My company is working on an agile website redesign project. The website is a content-focused, lead gen website. We have come to a disagreement internally about when to perform usability testing. I think we should do it along the way with what we design in a sprint. A colleague thinks we can't do that because we won't have all of the user flow pages designed with the full copy to test with. He believes that to test user flows we need full copy and therefore won't be able to test until the project is nearly done. Does anyone have any insights on how to perform usability testing for a content-heavy site for lead gen?

Thanks so much!

  • 2
    Have you agreed on what the goal of the user testing is? You can test the UI for different things at different stages of development. It can be an ongoing process. Jun 15, 2018 at 21:03

2 Answers 2


You don't have to build the whole UI to test some features like navigation. Early in the design process, you can test information architecture with a tool like tree testing or card sorting. These are good ways to test copy and wording too.

Further along, you can test user flow with an interactive prototype built with wireframes.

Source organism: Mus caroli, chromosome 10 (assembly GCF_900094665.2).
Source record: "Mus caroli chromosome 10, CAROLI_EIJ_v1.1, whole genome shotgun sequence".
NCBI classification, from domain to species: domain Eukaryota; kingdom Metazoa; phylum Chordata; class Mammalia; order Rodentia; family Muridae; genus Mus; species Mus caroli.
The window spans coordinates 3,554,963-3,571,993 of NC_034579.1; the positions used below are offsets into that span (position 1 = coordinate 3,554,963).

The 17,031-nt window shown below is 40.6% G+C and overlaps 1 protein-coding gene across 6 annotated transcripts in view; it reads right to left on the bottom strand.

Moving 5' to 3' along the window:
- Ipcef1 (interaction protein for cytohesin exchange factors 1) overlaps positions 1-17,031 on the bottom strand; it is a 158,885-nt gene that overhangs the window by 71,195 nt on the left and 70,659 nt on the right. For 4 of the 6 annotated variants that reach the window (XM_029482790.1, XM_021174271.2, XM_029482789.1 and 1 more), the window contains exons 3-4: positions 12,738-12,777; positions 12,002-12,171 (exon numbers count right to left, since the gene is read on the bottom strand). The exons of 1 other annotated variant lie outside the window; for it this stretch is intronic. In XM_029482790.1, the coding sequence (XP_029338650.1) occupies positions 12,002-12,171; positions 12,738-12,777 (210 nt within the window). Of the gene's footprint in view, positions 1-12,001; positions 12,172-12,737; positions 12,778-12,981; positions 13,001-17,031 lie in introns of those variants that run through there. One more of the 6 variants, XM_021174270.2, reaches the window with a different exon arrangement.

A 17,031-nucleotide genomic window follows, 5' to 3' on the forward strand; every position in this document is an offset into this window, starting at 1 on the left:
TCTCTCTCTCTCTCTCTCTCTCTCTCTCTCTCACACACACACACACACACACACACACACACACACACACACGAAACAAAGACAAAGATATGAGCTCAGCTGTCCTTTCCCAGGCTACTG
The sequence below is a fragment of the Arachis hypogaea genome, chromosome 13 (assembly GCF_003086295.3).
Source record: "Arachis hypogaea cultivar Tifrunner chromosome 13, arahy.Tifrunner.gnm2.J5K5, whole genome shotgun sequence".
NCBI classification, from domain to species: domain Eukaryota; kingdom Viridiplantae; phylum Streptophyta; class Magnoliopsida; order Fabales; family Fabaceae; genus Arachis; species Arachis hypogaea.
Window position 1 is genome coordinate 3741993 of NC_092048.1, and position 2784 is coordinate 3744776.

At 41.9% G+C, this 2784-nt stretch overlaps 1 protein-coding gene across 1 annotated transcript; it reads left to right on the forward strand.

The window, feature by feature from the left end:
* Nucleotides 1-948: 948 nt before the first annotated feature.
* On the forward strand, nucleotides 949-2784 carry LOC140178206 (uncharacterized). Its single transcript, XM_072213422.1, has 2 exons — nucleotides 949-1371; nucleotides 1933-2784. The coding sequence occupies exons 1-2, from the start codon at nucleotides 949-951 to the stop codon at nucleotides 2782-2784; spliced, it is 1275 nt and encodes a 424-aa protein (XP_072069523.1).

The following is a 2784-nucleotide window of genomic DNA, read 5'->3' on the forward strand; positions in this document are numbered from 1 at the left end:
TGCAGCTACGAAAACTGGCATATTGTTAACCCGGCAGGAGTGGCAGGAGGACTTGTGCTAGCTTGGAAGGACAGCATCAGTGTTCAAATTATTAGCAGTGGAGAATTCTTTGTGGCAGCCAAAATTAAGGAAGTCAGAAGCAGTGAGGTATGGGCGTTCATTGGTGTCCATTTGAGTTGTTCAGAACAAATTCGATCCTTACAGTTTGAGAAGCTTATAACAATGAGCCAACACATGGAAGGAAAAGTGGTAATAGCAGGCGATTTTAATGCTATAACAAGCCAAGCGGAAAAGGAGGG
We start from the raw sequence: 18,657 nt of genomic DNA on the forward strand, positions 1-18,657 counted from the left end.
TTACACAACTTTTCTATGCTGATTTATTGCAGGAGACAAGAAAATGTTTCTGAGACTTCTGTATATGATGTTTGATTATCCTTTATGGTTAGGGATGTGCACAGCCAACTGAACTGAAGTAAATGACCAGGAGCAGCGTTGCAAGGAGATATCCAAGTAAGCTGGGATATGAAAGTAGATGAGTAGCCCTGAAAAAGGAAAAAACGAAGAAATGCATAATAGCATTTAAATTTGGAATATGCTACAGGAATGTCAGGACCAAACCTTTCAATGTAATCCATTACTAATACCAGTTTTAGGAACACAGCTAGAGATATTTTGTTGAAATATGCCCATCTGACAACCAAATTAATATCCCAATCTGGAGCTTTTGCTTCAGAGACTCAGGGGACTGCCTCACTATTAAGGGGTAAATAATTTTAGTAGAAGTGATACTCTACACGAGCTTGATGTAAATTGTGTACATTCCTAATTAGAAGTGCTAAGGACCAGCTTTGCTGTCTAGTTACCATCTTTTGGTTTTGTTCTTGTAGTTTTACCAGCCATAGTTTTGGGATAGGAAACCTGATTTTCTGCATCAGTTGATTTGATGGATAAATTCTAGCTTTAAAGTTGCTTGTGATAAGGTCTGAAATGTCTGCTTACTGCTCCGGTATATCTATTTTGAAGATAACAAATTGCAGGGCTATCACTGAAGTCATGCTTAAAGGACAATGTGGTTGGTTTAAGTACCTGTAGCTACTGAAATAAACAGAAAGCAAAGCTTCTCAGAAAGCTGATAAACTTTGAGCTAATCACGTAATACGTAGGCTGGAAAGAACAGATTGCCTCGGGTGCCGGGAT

Usability testing at the very end will likely be oriented towards A/B testing of very specific design features (like the color / wording of a CTA to increase click rate).

Waiting until the end of the process to do any kind of usability testing is usually not a good idea, as if major problems appear, it's often too late to correct them.


To add to the good @Celine's answer, you can conduct usability tests on partial functionality of the site, or some of its sections.

All you need is scenario or several scenarios, which should be covered in the UI or mockups. For example, you can test separately:

  • navigation, using card sorting. You even no need to implement it in UI!
  • registration
  • subscription
  • search
  • checkout
  • etc.

Also have in mind:

  • it's better to test earlier, having wireframes and/or mockups. It will save your time on the implementation phase
  • there are formative and summative usability tests. These have different goals in mind. The first one is great to detect issues having only mockups. Summative test is the final test, when you want to collect quantitative usability metrics for the redesigned site

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